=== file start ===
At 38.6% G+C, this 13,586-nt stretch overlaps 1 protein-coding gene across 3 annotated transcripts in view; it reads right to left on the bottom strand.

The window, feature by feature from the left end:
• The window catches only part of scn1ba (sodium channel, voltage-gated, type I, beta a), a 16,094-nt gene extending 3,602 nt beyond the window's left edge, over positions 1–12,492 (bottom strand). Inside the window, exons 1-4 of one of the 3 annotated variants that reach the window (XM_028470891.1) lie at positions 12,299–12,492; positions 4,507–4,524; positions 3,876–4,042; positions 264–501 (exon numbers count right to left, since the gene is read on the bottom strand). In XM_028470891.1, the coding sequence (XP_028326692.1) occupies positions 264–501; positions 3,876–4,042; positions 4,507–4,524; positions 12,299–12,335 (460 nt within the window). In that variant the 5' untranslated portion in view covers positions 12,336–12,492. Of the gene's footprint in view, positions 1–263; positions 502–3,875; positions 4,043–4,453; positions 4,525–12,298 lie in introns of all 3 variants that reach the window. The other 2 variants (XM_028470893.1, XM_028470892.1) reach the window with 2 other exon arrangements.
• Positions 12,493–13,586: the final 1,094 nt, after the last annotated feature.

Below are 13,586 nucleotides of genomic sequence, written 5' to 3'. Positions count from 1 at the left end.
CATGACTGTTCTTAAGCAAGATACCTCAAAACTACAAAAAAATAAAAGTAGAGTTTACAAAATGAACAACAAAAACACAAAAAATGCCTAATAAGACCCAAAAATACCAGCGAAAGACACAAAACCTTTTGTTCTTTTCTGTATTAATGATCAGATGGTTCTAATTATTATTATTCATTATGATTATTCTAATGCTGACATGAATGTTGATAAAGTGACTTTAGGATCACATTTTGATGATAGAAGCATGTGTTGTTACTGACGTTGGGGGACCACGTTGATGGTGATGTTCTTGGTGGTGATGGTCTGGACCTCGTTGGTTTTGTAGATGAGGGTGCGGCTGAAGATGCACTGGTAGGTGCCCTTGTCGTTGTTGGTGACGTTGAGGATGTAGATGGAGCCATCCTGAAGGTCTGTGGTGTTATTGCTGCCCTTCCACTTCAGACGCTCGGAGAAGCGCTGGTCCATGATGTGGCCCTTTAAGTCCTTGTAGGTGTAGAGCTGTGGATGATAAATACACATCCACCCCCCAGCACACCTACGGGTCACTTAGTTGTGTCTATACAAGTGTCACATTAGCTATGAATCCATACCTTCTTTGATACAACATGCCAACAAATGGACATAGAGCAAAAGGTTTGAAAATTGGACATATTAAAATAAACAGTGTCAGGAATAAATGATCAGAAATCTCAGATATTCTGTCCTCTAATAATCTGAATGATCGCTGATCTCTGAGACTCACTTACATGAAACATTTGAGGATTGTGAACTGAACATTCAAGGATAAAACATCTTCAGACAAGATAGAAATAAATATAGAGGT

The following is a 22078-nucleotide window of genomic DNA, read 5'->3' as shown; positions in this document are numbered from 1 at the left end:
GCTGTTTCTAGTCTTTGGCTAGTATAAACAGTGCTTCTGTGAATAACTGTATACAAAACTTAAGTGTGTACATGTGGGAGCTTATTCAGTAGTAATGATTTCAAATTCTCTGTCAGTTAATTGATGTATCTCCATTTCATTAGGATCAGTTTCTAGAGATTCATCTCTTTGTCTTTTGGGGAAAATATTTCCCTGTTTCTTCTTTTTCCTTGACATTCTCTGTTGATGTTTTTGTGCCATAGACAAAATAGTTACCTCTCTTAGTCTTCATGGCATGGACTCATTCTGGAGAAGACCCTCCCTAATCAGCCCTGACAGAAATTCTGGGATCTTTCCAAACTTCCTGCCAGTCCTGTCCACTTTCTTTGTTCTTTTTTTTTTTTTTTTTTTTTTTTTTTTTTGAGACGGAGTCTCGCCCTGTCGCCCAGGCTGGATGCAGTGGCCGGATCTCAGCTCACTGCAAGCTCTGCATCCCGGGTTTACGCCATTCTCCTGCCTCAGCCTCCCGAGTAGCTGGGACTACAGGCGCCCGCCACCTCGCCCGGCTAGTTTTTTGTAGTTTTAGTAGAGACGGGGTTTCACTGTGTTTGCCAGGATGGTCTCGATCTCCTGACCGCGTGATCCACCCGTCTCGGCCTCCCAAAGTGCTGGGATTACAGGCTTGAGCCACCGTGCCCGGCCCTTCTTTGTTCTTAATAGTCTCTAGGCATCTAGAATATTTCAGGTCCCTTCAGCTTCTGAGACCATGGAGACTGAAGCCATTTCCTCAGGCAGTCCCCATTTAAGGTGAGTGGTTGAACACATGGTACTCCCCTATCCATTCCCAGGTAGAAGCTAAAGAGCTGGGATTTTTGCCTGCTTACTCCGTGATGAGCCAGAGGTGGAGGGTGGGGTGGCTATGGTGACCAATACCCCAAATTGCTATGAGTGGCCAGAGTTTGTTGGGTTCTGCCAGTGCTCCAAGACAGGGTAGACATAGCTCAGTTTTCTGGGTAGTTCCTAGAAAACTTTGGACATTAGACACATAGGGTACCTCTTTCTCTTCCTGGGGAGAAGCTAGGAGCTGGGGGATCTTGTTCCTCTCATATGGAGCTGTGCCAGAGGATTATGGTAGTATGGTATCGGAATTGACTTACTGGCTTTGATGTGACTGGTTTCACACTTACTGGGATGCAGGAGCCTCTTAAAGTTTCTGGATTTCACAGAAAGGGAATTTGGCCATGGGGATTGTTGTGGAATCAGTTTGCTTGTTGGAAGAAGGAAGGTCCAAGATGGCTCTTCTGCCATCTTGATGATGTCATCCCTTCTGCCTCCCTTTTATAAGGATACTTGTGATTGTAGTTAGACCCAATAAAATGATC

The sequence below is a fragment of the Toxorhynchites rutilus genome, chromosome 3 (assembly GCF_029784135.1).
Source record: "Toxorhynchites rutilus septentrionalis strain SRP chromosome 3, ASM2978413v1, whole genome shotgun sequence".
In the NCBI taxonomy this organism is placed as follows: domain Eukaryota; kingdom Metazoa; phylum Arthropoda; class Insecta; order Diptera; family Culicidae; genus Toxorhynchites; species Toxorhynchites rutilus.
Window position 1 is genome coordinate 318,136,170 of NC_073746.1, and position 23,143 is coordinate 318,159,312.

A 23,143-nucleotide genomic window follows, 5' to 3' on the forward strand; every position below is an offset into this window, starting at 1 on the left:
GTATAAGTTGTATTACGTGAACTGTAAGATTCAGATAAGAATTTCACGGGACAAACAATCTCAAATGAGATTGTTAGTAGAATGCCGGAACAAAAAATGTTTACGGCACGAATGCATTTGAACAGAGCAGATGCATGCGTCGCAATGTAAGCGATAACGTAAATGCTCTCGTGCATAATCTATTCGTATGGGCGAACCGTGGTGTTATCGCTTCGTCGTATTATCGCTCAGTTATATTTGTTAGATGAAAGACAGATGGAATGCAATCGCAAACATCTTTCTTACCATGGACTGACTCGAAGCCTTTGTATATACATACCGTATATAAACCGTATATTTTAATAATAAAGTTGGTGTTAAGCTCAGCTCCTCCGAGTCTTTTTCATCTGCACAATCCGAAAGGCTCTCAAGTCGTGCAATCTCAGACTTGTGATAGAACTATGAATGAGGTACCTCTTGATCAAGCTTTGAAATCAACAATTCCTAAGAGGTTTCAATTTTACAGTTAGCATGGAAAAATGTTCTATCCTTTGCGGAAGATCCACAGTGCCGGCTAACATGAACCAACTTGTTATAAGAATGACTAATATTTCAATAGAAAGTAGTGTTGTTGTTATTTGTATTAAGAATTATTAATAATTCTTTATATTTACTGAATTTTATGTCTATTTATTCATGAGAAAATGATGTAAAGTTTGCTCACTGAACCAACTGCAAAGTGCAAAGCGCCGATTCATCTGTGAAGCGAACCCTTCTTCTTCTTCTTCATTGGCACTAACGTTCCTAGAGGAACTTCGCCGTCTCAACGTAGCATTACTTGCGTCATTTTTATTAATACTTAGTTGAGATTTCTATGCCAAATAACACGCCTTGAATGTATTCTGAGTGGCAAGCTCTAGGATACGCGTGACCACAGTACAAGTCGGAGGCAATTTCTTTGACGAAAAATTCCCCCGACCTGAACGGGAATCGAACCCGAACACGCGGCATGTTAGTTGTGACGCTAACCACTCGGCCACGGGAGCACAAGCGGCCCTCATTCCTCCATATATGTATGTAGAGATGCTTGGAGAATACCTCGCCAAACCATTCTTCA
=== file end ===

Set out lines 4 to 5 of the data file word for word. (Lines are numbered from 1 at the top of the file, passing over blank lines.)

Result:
• Positions 12,493–13,586: the final 1,094 nt, after the last annotated feature.

Below are 13,586 nucleotides of genomic sequence, written 5' to 3'. Positions count from 1 at the left end.